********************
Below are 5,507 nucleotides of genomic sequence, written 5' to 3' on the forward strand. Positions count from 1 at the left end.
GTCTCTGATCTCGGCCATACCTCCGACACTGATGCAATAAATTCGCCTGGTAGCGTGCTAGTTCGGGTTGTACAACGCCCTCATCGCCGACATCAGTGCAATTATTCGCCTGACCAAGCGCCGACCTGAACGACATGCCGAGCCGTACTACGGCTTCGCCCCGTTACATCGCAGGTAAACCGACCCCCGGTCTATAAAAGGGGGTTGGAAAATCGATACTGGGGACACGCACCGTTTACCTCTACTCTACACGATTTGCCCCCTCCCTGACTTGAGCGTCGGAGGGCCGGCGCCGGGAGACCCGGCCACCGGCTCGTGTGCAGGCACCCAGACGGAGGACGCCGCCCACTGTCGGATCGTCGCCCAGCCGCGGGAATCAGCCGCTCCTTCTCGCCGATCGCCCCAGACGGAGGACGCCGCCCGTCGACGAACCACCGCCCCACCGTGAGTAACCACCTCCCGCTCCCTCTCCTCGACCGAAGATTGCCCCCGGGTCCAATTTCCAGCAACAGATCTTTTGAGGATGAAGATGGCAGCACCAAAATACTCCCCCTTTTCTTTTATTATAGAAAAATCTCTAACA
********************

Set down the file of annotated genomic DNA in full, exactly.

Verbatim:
Below are 5,507 nucleotides of genomic sequence, written 5' to 3' on the forward strand. Positions count from 1 at the left end.
GTCTCTGATCTCGGCCATACCTCCGACACTGATGCAATAAATTCGCCTGGTAGCGTGCTAGTTCGGGTTGTACAACGCCCTCATCGCCGACATCAGTGCAATTATTCGCCTGACCAAGCGCCGACCTGAACGACATGCCGAGCCGTACTACGGCTTCGCCCCGTTACATCGCAGGTAAACCGACCCCCGGTCTATAAAAGGGGGTTGGAAAATCGATACTGGGGACACGCACCGTTTACCTCTACTCTACACGATTTGCCCCCTCCCTGACTTGAGCGTCGGAGGGCCGGCGCCGGGAGACCCGGCCACCGGCTCGTGTGCAGGCACCCAGACGGAGGACGCCGCCCACTGTCGGATCGTCGCCCAGCCGCGGGAATCAGCCGCTCCTTCTCGCCGATCGCCCCAGACGGAGGACGCCGCCCGTCGACGAACCACCGCCCCACCGTGAGTAACCACCTCCCGCTCCCTCTCCTCGACCGAAGATTGCCCCCGGGTCCAATTTCCAGCAACAGATCTTTTGAGGATGAAGATGGCAGCACCAAAATACTCCCCCTTTTCTTTTATTATAGAAAAATCTCTAACA